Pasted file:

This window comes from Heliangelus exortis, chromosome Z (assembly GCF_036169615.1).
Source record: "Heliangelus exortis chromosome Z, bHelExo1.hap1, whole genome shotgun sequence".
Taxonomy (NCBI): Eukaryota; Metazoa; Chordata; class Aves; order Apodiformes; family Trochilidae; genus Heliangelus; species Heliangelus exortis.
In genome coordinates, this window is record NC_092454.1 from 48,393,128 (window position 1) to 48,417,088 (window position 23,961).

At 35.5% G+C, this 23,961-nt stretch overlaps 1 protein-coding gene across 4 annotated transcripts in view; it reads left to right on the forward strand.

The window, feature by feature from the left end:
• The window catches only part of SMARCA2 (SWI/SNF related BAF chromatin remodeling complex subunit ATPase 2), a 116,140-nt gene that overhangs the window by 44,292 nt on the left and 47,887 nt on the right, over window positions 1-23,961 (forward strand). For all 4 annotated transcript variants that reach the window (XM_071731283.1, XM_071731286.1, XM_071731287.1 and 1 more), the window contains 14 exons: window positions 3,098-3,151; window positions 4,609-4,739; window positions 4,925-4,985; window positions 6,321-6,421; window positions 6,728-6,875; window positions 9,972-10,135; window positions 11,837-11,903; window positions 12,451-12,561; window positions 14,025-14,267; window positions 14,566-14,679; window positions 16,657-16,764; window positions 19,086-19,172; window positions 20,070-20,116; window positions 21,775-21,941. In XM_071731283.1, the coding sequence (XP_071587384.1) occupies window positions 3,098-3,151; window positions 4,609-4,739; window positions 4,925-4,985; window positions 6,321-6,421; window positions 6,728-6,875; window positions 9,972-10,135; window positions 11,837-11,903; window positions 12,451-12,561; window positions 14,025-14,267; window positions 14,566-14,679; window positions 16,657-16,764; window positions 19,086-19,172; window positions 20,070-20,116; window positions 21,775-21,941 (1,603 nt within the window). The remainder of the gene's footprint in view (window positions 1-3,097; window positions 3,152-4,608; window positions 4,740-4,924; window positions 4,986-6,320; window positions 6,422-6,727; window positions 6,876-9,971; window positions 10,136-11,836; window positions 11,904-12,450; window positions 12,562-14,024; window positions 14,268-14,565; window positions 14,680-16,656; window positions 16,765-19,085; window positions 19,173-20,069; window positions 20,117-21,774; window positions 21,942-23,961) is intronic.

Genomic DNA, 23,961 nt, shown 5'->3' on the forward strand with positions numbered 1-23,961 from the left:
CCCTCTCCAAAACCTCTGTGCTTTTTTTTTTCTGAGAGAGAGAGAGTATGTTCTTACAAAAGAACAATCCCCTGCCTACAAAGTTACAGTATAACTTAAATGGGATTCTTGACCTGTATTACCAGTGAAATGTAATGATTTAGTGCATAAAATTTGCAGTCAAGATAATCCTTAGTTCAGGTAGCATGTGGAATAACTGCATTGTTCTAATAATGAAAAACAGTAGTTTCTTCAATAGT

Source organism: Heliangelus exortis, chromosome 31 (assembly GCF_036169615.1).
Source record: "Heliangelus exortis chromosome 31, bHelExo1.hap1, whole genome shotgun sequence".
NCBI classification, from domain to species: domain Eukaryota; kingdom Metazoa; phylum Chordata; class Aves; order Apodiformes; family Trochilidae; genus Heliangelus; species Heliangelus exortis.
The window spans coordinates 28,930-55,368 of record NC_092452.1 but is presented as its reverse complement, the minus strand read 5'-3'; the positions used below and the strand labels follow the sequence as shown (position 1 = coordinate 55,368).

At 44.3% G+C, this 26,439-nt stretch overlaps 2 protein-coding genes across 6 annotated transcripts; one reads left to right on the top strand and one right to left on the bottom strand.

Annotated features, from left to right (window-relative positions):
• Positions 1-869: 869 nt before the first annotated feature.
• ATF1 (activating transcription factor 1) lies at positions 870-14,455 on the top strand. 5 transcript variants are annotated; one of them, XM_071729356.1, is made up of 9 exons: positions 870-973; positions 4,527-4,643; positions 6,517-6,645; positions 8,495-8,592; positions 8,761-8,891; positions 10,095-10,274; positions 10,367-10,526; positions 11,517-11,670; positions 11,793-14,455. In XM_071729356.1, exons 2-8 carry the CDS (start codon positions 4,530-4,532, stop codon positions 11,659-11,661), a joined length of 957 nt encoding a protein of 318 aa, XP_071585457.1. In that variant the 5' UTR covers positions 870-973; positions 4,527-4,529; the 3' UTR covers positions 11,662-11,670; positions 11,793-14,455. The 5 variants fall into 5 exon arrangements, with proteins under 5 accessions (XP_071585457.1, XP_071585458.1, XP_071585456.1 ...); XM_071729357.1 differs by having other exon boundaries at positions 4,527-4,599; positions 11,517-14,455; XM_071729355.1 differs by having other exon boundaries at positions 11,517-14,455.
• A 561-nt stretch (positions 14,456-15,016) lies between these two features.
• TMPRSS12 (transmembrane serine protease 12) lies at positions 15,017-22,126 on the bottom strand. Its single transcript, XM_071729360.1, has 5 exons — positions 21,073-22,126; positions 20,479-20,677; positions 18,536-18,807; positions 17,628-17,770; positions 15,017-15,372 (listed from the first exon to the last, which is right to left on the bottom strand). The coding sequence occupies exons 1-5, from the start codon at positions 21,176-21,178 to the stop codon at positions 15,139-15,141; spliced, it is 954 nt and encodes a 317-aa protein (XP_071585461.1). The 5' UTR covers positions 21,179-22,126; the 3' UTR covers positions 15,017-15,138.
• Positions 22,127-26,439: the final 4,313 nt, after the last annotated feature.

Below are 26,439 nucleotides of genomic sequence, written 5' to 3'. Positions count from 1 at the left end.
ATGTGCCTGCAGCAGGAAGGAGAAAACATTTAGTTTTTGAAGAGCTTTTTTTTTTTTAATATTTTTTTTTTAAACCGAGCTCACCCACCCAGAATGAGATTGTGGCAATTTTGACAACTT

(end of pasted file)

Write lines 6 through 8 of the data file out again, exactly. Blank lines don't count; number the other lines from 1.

The window, feature by feature from the left end:
• The window catches only part of SMARCA2 (SWI/SNF related BAF chromatin remodeling complex subunit ATPase 2), a 116,140-nt gene that overhangs the window by 44,292 nt on the left and 47,887 nt on the right, over window positions 1-23,961 (forward strand). For all 4 annotated transcript variants that reach the window (XM_071731283.1, XM_071731286.1, XM_071731287.1 and 1 more), the window contains 14 exons: window positions 3,098-3,151; window positions 4,609-4,739; window positions 4,925-4,985; window positions 6,321-6,421; window positions 6,728-6,875; window positions 9,972-10,135; window positions 11,837-11,903; window positions 12,451-12,561; window positions 14,025-14,267; window positions 14,566-14,679; window positions 16,657-16,764; window positions 19,086-19,172; window positions 20,070-20,116; window positions 21,775-21,941. In XM_071731283.1, the coding sequence (XP_071587384.1) occupies window positions 3,098-3,151; window positions 4,609-4,739; window positions 4,925-4,985; window positions 6,321-6,421; window positions 6,728-6,875; window positions 9,972-10,135; window positions 11,837-11,903; window positions 12,451-12,561; window positions 14,025-14,267; window positions 14,566-14,679; window positions 16,657-16,764; window positions 19,086-19,172; window positions 20,070-20,116; window positions 21,775-21,941 (1,603 nt within the window). The remainder of the gene's footprint in view (window positions 1-3,097; window positions 3,152-4,608; window positions 4,740-4,924; window positions 4,986-6,320; window positions 6,422-6,727; window positions 6,876-9,971; window positions 10,136-11,836; window positions 11,904-12,450; window positions 12,562-14,024; window positions 14,268-14,565; window positions 14,680-16,656; window positions 16,765-19,085; window positions 19,173-20,069; window positions 20,117-21,774; window positions 21,942-23,961) is intronic.

Genomic DNA, 23,961 nt, shown 5'->3' on the forward strand with positions numbered 1-23,961 from the left: